For the purpose of this project all of my personal data collected with DOME is being displayed on the tracking page. This is to show and make a clear distinction that there are real lives behind the data, which is something that I think is critically missed in this data discussion. Right now there is only a portion of my information compared to what will eventually be there. It will being streamed in real-time to mimic how the NSA, GCHQ, Google, and others view our information now and it is public because I want to draw attention to how exposed we currently are.
I am also using it to measure my "operations" to monitor and track productivity and efficiency in the same way that corporations normally do. Spy software and keyloggers are becoming very commonplace mostly used by companies on their employees, jealous partners to their loved ones and parents to their children.
Currently, I am the first and only beta tester. I am using myself as the case study to capture as much data about myself as possible, store it all in one place to see how much a person can actually generate, and then correlate it to see which combinations are valuable.
Given the growing market for information if people have ownership and control of their data they should be the ones compensated for it, not other companies. So beyond any success with DOME I have the intention to build a Platform, or try to work with others who are heading in this direction as well, as a cooperative Data Broker. People would use DOME and have an overview of their information as a data portfolio from which they could choose, if they want, to send as packaged data sets to the Platform as an investment for a known purpose. The Platform would then combine different people's information, as this increases the value of the data, and then sell it to the approved markets. Those that contribute their information would then get a return on their investment. This is not necessarily the best solution, it is only a fairer alternative to the system that is in place now.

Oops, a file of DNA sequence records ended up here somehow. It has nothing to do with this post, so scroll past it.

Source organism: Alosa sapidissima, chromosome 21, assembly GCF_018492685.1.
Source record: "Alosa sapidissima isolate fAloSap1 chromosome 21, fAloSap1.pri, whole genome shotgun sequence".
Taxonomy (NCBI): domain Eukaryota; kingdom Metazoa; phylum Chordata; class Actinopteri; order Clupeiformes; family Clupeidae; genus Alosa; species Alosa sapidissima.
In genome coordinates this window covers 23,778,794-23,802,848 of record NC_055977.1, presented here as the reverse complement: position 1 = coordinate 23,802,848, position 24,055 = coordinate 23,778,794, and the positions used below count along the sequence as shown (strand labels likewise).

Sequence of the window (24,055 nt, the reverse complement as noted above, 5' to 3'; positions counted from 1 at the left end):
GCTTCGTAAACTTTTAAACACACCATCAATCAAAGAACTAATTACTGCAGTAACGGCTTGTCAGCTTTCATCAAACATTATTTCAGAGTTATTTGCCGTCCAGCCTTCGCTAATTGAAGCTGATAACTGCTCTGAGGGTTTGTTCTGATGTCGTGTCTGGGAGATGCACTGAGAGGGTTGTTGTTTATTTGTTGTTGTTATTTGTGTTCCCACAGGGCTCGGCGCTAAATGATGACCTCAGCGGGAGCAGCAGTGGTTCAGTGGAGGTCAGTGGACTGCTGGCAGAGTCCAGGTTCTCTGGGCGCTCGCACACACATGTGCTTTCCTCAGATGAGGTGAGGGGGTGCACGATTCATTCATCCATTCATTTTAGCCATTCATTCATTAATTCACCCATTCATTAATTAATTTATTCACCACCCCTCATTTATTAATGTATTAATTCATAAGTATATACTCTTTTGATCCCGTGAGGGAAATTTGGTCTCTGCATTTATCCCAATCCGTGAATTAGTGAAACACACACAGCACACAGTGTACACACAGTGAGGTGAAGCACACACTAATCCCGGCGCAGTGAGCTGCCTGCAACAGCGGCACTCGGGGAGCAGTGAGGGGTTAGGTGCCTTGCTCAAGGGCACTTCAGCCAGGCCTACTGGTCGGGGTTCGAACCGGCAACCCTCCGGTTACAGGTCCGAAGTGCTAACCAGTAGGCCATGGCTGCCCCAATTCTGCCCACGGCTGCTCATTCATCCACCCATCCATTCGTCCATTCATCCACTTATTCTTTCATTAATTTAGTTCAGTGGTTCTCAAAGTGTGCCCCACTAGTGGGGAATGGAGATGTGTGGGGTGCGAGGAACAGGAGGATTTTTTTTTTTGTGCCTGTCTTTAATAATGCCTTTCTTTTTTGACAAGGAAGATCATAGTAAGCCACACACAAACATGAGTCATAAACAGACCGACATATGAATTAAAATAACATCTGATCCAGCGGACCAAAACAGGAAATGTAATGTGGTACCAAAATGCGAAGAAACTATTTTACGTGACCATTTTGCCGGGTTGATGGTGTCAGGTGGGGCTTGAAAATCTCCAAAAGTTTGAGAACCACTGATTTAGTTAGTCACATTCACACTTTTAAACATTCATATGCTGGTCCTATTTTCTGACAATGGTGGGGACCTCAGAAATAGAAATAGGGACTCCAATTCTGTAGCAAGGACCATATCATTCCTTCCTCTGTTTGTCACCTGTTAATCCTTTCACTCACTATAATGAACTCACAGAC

Do you think that an individual has more to lose or more to gain from this extension of capitalism to their own person? Because on the one hand, they regain some power. On the other hand, the idea seems a bit perverse.
What I am doing is quite outside the realm of ordinary behaviour but we are made to behave in what I consider quite a perverse way because of the economic system in place. Which I am in awe of as it is not really what I would have expected after millennia of evolution.
But here we are and it is obvious that Capitalism works best for Capitalists. So, I am experimenting, with myself as the subject, to push the limits to the extreme to provoke change. The way in which I am doing it is merely reflecting how things are and where they seem to be heading. Systems and governments have been adjusted and overthrown before, the problem with this one is that it works too well for the ones running it but not well enough for the rest...and the disparity is growing wider.